Iweta came to work for GSM Careers in May 2014 as a paid intern working as an administrative assistant on the Greenford campus. On the surface, this role appeared to have few long-term prospects. However, Iweta viewed it as an opportunity to develop a range of useful skills within an academic environment. She also took on additional responsibilities and helped to promote the GSM industry themed weeks and employer-led events on campus.
She made full use of the GSM Careers Team to assist her in refining her CV and add the skills she acquired in full-time work. Her career ideas began to be more specific and focused On the role as she searched for a full-time role. Throughout this process, she sought consultancy services from the GSM Careers team. Whilst her proficiency in English was good, she ensured her applications for suitable roles were checked over by a member of the GSM career team before submitting.
She also displayed a considerable degree of resilience, undaunted by initial rejections by employers and keen to learn by seeking feedback from them where possible. In December she did land an interview and her first action was to call upon more of the internal resources of the GSM careers team. By booking several mock interviews with Paul Cannons and Janki Amin she learned some of the key interview techniques that can increase a candidate’s chances of securing a job. The advice she gained ranged from modifying the tone, pace and overall body language of her presentation as much as the content of her responses.
Within a week of leaving GSM when the internship came to an end, she attended another interview at Westminster University and secured a full-time position as an internships coordinator. The skills, techniques and opportunities she learnt whilst working within GSM Careers finally paid dividends. As she said:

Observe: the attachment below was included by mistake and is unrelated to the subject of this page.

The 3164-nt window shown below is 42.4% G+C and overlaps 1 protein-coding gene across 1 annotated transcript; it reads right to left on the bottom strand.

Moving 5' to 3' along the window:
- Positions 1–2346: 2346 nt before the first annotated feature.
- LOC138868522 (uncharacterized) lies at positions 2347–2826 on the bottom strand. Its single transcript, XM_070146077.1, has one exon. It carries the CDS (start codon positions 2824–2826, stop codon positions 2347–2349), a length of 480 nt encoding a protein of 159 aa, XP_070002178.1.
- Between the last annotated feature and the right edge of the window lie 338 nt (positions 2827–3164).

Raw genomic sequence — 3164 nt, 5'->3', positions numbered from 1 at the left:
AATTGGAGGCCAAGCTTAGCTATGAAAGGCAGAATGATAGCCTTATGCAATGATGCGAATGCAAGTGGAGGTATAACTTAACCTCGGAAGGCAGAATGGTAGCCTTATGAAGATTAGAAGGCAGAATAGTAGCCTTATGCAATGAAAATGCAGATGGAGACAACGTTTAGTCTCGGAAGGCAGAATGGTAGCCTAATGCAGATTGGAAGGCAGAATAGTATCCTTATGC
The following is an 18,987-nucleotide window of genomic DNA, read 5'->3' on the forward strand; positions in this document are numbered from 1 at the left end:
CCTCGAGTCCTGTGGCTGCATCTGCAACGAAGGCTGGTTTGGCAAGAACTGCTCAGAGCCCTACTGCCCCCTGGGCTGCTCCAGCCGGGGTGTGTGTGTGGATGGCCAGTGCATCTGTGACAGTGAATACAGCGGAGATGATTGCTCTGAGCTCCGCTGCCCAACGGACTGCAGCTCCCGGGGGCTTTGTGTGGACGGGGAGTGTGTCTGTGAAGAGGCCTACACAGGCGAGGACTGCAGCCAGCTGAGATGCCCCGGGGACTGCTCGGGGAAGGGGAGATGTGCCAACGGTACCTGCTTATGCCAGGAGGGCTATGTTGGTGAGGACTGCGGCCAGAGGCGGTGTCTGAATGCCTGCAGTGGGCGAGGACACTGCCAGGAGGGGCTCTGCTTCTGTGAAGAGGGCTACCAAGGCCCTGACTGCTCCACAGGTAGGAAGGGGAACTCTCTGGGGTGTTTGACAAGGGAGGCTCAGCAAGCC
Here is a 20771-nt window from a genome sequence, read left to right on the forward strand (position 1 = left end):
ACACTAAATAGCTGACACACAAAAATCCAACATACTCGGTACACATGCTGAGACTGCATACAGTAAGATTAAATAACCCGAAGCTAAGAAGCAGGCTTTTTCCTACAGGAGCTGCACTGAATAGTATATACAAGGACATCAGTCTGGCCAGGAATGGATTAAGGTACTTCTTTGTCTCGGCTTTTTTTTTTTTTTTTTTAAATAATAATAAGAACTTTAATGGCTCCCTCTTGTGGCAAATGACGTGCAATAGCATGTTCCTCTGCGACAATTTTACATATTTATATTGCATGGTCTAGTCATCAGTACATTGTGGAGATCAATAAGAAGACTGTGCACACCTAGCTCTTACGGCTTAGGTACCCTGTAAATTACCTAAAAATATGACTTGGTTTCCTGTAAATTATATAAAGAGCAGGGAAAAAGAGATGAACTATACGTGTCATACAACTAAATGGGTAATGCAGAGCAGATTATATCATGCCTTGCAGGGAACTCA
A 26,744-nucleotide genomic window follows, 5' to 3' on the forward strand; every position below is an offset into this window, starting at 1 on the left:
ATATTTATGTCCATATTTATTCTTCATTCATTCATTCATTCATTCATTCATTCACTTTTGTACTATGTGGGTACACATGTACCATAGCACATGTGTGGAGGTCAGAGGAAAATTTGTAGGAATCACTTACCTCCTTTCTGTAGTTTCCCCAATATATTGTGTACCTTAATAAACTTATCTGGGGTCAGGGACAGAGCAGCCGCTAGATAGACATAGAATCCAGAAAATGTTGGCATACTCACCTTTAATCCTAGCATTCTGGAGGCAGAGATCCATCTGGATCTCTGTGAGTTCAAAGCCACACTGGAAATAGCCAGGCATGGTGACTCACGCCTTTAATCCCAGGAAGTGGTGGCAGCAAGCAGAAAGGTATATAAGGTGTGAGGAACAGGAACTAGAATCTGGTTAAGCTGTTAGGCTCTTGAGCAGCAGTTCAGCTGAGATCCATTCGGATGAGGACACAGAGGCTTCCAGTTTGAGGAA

‘During the interview, I often referred to my experience at GSM, so it really helped!’ (Iweta, 2014)
So the lessons are firstly to try and secure temporary or administrative work in a sector of future interest. This helps to turn theoretical knowledge into useful practical knowledge. Many of the skills gained in work are transferable and as Iweta found when working with the GSM career team these are adapted onto any application form or CV.
Resilience also helps. Being rejected from one role can provide useful feedback to become more experienced for the next interview. Being supported throughout the application process helps to build confidence and provide a clearer focus of opportunities. ‘Practice can make perfect’ and Iweta’s mock interviews gave her an insight into many of the UK graduate recruitment practices.
Some of the opportunities Iweta accessed in her internship are available to all GSM students. For example, GSM students can get support with their applications forms and practice interviews on both campuses and also long after they have graduated. Such sessions are termed ‘consultancy sessions’ and usually last up to 45 minutes. They can be booked on Tuesday or Thursday afternoons on both campuses via the GSM careers team. So why not follow in the footsteps of Iweta and book an appointment today to increase your chances of landing an interview and potentially a full-time job.